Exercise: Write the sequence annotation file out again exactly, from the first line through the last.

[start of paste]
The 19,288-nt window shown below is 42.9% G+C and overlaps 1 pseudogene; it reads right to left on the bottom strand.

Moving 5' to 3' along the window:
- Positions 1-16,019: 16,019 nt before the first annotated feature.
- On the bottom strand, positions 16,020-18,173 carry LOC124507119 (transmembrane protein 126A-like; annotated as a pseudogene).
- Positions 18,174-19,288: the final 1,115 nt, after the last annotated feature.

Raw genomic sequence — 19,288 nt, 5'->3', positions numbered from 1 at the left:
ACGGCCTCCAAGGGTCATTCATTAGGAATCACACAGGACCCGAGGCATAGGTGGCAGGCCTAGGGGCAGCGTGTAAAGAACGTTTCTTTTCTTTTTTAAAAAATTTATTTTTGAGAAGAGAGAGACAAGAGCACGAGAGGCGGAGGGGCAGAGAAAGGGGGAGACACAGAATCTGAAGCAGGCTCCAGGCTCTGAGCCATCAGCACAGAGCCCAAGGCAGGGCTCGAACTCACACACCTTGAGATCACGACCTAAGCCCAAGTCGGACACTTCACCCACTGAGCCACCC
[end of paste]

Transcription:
The 19,288-nt window shown below is 42.9% G+C and overlaps 1 pseudogene; it reads right to left on the bottom strand.

Moving 5' to 3' along the window:
- Positions 1-16,019: 16,019 nt before the first annotated feature.
- On the bottom strand, positions 16,020-18,173 carry LOC124507119 (transmembrane protein 126A-like; annotated as a pseudogene).
- Positions 18,174-19,288: the final 1,115 nt, after the last annotated feature.

Raw genomic sequence — 19,288 nt, 5'->3', positions numbered from 1 at the left:
ACGGCCTCCAAGGGTCATTCATTAGGAATCACACAGGACCCGAGGCATAGGTGGCAGGCCTAGGGGCAGCGTGTAAAGAACGTTTCTTTTCTTTTTTAAAAAATTTATTTTTGAGAAGAGAGAGACAAGAGCACGAGAGGCGGAGGGGCAGAGAAAGGGGGAGACACAGAATCTGAAGCAGGCTCCAGGCTCTGAGCCATCAGCACAGAGCCCAAGGCAGGGCTCGAACTCACACACCTTGAGATCACGACCTAAGCCCAAGTCGGACACTTCACCCACTGAGCCACCC